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work on umlaut (Liberman 2007) and to van den Hoek’s dissertation (2010). The reality of the opposition palatalized : velar in Germanic, with markedness depend­ing on the situation, can no longer be called into question. The idea of two OE l’s and r’s (not just “sounds”, but phonemes) is not new; see, for example, Reszkiewicz (1953). Every attempt to understand the nature of Old English breaking and velar umlaut begins and ends with defining the char­ acteristics of the postvocalic consonants or the vowels in the next syllable. The agreement is confined to the triviality that l and r, for example, transferred their velar quality to the preceding monophthongs. But the phonemic aspect of the transfer remains undisclosed. The solutions tend to follow the familiar path (the context triggers the change): lengthening is ascribed to the environment, and we do not learn why the old environment became active when it did. Hubmayer (1983), Markus (1987), and Minkova and Stockwell (1992) remained in this familiar mold. Following in Reszkiewicz’s footsteps, Fisiak (1967) examined the graphemic clusters and in Old English and suggested that the letter designated velarity in l and r. Scandinavian linguists reconstructed two sets of resonants as far back as the nineteenth century (for details see Liberman 1992a: 188–192). It appears that the correlation of palatalization developed gradually, from several sources (prehistoric syncope/apocope and West Germanic gemination among them), which could be expected, because palatalization is always a secondary (acquired) feature. In the Germanic area, palatalization was unstable and did not make it into any Standard language (though in dialects it occurs from northern Scandinavia to Alemannic), and for this reason it has attracted insufficient attention outside dialectology. The collapse of palatalization in Germanic (its causes cannot be explained here) had predictable consequences: the feature (a distinctive feature, not just an articulation) was indeed transferred to the preceding vowels. I find some parallel­ ism to this process in Irish (see Ó Dochartaigh 1981: 226). In Old English, umlauts, breaking, and lengthening before consonant groups owe their origin to this process. An often-discussed matter is the exact composition of the lengthening groups. In recent years, Wełna (1998; 1999; 2000) paid special attention to it, but, viewed against a broader background, this detail is of relatively little importance. Not only the onslaught but also the retreat of palatalization took a long time. This explains the difficulties connected with the dating of lengthening before consonant groups and the great disparity between languages (English: opinions go all the way from the proto-period to the tenth century; German: the Middle period). Hart (1906: 120) wrote: This question of vowel-lengthening bristles with difficulties as we approach it from the M[oder]n E[nglish] side, difficulties which can scarcely be brushed aside with an assumption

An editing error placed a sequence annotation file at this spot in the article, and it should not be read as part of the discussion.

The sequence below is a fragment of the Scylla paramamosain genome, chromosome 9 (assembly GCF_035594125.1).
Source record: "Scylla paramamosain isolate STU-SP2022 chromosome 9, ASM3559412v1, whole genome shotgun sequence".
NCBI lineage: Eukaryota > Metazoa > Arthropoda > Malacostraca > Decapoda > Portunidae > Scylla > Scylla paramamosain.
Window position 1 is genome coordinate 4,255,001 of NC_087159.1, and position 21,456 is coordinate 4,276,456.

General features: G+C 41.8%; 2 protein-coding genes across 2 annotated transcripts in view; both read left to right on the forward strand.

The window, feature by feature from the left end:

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that lengthened vowels have been re-shortened. (...) I am unable to convince myself that vowel-lengthening was as early as the beginning of the ninth century, or that it was universal. To be safe, we ought to regard lengthening before consonants, like palatalization of the g, as a tendency rather than as a rule. It works here and there, but not everywhere; its operation can not be gauged accurately by the century, can not even be fixed rigorously to any one dialect. That particular Mercian-Midland dialect from which has come standard Mn. E., although lavish with palatalization, has certainly been chary of lengthening before consonant groups.